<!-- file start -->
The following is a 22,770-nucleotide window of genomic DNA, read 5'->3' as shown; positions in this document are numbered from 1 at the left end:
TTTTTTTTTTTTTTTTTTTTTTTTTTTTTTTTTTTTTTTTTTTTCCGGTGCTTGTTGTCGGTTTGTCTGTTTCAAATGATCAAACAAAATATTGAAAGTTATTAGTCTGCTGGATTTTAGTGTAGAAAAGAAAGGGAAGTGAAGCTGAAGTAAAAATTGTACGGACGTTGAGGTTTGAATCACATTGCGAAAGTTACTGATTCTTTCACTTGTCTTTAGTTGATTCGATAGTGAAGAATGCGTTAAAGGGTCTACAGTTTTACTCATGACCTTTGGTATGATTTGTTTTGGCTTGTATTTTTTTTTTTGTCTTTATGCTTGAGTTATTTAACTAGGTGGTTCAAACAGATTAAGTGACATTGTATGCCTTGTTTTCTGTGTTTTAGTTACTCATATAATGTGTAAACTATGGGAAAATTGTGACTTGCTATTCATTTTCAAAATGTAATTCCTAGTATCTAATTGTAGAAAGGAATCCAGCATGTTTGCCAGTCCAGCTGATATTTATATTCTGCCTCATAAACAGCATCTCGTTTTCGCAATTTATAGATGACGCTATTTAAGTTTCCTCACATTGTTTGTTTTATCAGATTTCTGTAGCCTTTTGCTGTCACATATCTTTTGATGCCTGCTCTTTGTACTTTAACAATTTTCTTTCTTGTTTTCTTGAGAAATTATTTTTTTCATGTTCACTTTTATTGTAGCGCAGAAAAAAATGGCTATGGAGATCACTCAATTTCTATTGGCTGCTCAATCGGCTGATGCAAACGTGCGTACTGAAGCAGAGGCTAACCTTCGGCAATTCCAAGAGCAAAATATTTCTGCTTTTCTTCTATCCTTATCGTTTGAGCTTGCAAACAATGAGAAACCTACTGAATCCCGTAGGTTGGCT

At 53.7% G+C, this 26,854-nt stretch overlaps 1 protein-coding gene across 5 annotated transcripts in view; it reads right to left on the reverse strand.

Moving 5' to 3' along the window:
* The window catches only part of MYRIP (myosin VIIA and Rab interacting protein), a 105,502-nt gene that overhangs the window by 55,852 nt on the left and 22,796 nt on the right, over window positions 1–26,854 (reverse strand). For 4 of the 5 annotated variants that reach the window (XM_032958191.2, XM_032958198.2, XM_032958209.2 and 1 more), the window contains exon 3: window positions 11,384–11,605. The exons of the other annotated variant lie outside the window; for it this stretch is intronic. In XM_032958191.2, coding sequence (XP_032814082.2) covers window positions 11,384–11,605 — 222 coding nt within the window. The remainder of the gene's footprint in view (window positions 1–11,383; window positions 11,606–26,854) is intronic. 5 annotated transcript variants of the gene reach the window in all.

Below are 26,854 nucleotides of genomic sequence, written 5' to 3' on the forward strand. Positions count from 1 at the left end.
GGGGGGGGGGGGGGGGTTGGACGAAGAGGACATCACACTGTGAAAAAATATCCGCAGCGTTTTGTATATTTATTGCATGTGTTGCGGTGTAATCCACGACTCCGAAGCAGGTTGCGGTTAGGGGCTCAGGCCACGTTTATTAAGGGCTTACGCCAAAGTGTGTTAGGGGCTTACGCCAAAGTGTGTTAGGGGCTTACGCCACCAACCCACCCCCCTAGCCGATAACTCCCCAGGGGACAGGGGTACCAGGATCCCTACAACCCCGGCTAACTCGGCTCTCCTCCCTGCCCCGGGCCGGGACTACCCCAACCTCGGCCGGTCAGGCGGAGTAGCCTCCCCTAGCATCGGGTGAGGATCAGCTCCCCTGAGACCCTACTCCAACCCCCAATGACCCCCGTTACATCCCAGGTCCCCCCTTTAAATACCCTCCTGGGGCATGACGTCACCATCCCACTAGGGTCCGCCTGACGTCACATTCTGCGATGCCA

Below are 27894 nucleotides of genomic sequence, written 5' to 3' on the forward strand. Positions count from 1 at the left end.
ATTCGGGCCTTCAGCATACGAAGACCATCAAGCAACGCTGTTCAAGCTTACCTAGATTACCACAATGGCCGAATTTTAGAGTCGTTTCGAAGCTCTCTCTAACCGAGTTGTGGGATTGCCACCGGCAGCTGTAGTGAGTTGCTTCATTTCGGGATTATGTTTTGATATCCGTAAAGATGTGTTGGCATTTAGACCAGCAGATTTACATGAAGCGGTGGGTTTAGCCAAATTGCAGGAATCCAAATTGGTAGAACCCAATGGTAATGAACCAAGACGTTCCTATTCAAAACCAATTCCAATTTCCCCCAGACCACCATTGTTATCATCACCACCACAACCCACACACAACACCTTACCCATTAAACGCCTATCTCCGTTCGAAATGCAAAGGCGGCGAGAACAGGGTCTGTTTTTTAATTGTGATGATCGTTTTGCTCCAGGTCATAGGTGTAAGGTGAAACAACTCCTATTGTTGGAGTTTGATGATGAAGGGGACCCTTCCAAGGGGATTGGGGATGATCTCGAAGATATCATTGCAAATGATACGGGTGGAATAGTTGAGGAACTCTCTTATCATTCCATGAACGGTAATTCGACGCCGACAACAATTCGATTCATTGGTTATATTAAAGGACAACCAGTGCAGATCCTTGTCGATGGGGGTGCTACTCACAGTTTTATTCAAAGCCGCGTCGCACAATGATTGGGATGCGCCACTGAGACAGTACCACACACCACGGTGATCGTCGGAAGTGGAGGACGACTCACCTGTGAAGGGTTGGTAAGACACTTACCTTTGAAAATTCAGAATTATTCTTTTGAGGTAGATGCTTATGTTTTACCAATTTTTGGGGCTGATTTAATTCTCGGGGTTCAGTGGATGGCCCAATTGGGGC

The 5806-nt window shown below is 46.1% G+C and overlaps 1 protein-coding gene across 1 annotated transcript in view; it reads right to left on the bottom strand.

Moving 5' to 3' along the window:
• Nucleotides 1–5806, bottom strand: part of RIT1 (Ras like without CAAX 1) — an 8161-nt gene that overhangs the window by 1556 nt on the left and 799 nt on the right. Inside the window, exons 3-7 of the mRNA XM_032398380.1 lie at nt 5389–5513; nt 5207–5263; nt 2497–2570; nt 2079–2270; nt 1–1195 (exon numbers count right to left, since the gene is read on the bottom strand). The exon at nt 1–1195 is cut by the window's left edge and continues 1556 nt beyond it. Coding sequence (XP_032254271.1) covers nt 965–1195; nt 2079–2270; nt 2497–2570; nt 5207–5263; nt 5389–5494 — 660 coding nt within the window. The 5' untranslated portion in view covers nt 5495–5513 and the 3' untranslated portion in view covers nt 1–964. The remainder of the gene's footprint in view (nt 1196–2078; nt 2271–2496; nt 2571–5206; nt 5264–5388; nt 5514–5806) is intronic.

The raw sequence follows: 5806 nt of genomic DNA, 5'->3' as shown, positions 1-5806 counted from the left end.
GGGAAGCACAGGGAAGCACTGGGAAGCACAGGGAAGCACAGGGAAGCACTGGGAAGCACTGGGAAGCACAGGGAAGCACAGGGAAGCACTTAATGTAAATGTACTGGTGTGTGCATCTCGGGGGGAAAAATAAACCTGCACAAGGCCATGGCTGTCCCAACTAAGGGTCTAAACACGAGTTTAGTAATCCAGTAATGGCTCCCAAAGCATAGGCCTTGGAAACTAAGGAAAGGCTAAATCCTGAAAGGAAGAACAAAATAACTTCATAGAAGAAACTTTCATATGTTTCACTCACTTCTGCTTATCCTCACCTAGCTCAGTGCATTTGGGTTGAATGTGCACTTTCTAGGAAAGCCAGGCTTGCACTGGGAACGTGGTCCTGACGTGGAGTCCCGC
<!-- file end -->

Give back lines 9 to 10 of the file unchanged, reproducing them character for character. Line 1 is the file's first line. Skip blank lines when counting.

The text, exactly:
ATTCGGGCCTTCAGCATACGAAGACCATCAAGCAACGCTGTTCAAGCTTACCTAGATTACCACAATGGCCGAATTTTAGAGTCGTTTCGAAGCTCTCTCTAACCGAGTTGTGGGATTGCCACCGGCAGCTGTAGTGAGTTGCTTCATTTCGGGATTATGTTTTGATATCCGTAAAGATGTGTTGGCATTTAGACCAGCAGATTTACATGAAGCGGTGGGTTTAGCCAAATTGCAGGAATCCAAATTGGTAGAACCCAATGGTAATGAACCAAGACGTTCCTATTCAAAACCAATTCCAATTTCCCCCAGACCACCATTGTTATCATCACCACCACAACCCACACACAACACCTTACCCATTAAACGCCTATCTCCGTTCGAAATGCAAAGGCGGCGAGAACAGGGTCTGTTTTTTAATTGTGATGATCGTTTTGCTCCAGGTCATAGGTGTAAGGTGAAACAACTCCTATTGTTGGAGTTTGATGATGAAGGGGACCCTTCCAAGGGGATTGGGGATGATCTCGAAGATATCATTGCAAATGATACGGGTGGAATAGTTGAGGAACTCTCTTATCATTCCATGAACGGTAATTCGACGCCGACAACAATTCGATTCATTGGTTATATTAAAGGACAACCAGTGCAGATCCTTGTCGATGGGGGTGCTACTCACAGTTTTATTCAAAGCCGCGTCGCACAATGATTGGGATGCGCCACTGAGACAGTACCACACACCACGGTGATCGTCGGAAGTGGAGGACGACTCACCTGTGAAGGGTTGGTAAGACACTTACCTTTGAAAATTCAGAATTATTCTTTTGAGGTAGATGCTTATGTTTTACCAATTTTTGGGGCTGATTTAATTCTCGGGGTTCAGTGGATGGCCCAATTGGGGC

The 5806-nt window shown below is 46.1% G+C and overlaps 1 protein-coding gene across 1 annotated transcript in view; it reads right to left on the bottom strand.